Uncertainty assessment of a permanent long-range terrestrial laser scanning system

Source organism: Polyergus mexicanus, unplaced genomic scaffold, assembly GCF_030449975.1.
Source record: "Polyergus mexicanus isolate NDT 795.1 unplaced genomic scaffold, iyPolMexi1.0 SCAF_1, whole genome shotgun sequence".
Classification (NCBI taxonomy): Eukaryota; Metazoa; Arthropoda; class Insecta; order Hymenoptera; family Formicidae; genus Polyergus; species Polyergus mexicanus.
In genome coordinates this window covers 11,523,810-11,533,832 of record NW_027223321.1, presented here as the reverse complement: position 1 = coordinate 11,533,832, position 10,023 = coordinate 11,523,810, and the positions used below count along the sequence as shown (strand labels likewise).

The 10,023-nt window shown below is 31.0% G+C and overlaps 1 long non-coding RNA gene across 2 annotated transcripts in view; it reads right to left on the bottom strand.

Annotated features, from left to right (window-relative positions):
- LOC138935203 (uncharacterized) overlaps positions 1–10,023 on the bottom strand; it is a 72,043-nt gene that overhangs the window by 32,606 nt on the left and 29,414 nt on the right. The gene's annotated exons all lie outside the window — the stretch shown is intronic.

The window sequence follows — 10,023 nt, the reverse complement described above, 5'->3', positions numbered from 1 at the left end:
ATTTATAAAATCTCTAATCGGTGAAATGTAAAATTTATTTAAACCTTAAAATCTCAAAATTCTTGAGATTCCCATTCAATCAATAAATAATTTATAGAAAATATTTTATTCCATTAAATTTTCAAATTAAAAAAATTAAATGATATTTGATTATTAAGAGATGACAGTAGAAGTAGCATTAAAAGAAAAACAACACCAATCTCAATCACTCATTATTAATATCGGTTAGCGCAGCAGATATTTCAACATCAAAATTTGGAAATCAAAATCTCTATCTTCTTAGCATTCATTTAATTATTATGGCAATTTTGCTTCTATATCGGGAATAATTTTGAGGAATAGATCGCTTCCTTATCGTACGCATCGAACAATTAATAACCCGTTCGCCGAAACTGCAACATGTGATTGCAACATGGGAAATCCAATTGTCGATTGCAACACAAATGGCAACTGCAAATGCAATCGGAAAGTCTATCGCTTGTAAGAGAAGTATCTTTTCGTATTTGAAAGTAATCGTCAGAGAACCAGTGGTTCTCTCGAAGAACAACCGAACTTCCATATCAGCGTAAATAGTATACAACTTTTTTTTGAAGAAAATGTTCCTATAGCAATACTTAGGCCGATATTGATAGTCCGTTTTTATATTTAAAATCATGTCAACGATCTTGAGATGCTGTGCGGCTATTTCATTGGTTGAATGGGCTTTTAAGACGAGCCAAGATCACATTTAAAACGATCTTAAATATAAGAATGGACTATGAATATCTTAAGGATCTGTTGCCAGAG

A permanently installed terrestrial laser scanner (TLS) helps to investigate surface changes at high spatio-temporal resolution. Previous studies show that the annual and seasonal glacier volume, and subsequently the mass balance, can be measured by TLSs. This study systematically identifies and quantifies uncertainties and their sources of the permanent long-range TLS system at Hintereisferner glacier (Ötztal Alps, Austria) in order to assess its potential and limitations for detecting glaciologically relevant small-scale surface elevation changes, such as snowfall and redistribution events. Five uncertainty sources are analyzed: the registration method, the influence of the instrument and hardware limitations of the TLS, the effect of atmospheric conditions on the laser beam, the scanning geometry, and the uncertainty caused by rasterization. The instrument and hardware limitations cause the largest uncertainty to the TLS data, followed by the scanning geometry and influence of varying atmospheric conditions on the laser beam. The magnitude of each uncertainty source depends on the distance (range) between the TLS and the target surface, showing a strong decrease of the obtained spatial resolution and a concurrent increase in uncertainty with increasing distance. An automated registration method results in an uncertainty of ±0.50 m at grids of 100 by 100 m. After post-processing, a 0.1-m vertical accuracy can be obtained allowing the detection of surface changes of respective magnitudes and especially making it possible to quantify snow dynamics at Hintereisferner.



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